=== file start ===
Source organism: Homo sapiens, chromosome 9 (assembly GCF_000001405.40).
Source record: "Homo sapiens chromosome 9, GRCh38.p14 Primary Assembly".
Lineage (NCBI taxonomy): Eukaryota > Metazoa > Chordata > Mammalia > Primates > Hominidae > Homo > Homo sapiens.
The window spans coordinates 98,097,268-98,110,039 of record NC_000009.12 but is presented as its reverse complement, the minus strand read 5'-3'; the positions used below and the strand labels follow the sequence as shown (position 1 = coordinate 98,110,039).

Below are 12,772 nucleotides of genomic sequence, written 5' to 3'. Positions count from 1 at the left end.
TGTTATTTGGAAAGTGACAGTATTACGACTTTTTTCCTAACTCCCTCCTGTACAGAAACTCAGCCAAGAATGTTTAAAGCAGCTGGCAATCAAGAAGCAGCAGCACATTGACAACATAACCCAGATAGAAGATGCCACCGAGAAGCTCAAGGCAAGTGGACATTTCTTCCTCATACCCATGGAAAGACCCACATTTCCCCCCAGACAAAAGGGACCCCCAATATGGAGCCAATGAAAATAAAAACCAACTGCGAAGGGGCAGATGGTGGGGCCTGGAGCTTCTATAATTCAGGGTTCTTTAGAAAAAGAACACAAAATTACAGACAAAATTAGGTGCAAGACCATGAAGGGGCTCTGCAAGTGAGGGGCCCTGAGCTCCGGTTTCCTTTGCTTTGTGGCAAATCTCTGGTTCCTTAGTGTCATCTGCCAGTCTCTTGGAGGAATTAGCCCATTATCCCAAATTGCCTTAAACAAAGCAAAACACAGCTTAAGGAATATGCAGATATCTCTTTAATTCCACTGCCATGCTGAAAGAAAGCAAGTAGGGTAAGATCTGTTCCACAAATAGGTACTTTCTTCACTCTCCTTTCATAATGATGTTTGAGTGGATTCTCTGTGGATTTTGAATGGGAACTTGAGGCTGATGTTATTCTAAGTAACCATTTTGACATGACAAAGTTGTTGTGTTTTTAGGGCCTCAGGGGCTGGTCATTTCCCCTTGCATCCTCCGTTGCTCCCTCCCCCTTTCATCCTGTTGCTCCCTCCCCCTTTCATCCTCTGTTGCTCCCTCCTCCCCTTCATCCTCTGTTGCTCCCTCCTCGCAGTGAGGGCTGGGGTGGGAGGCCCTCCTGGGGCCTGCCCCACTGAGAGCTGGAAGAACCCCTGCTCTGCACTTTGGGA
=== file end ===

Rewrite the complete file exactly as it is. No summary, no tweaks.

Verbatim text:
Source organism: Homo sapiens, chromosome 9 (assembly GCF_000001405.40).
Source record: "Homo sapiens chromosome 9, GRCh38.p14 Primary Assembly".
Lineage (NCBI taxonomy): Eukaryota > Metazoa > Chordata > Mammalia > Primates > Hominidae > Homo > Homo sapiens.
The window spans coordinates 98,097,268-98,110,039 of record NC_000009.12 but is presented as its reverse complement, the minus strand read 5'-3'; the positions used below and the strand labels follow the sequence as shown (position 1 = coordinate 98,110,039).

Below are 12,772 nucleotides of genomic sequence, written 5' to 3'. Positions count from 1 at the left end.
TGTTATTTGGAAAGTGACAGTATTACGACTTTTTTCCTAACTCCCTCCTGTACAGAAACTCAGCCAAGAATGTTTAAAGCAGCTGGCAATCAAGAAGCAGCAGCACATTGACAACATAACCCAGATAGAAGATGCCACCGAGAAGCTCAAGGCAAGTGGACATTTCTTCCTCATACCCATGGAAAGACCCACATTTCCCCCCAGACAAAAGGGACCCCCAATATGGAGCCAATGAAAATAAAAACCAACTGCGAAGGGGCAGATGGTGGGGCCTGGAGCTTCTATAATTCAGGGTTCTTTAGAAAAAGAACACAAAATTACAGACAAAATTAGGTGCAAGACCATGAAGGGGCTCTGCAAGTGAGGGGCCCTGAGCTCCGGTTTCCTTTGCTTTGTGGCAAATCTCTGGTTCCTTAGTGTCATCTGCCAGTCTCTTGGAGGAATTAGCCCATTATCCCAAATTGCCTTAAACAAAGCAAAACACAGCTTAAGGAATATGCAGATATCTCTTTAATTCCACTGCCATGCTGAAAGAAAGCAAGTAGGGTAAGATCTGTTCCACAAATAGGTACTTTCTTCACTCTCCTTTCATAATGATGTTTGAGTGGATTCTCTGTGGATTTTGAATGGGAACTTGAGGCTGATGTTATTCTAAGTAACCATTTTGACATGACAAAGTTGTTGTGTTTTTAGGGCCTCAGGGGCTGGTCATTTCCCCTTGCATCCTCCGTTGCTCCCTCCCCCTTTCATCCTGTTGCTCCCTCCCCCTTTCATCCTCTGTTGCTCCCTCCTCCCCTTCATCCTCTGTTGCTCCCTCCTCGCAGTGAGGGCTGGGGTGGGAGGCCCTCCTGGGGCCTGCCCCACTGAGAGCTGGAAGAACCCCTGCTCTGCACTTTGGGA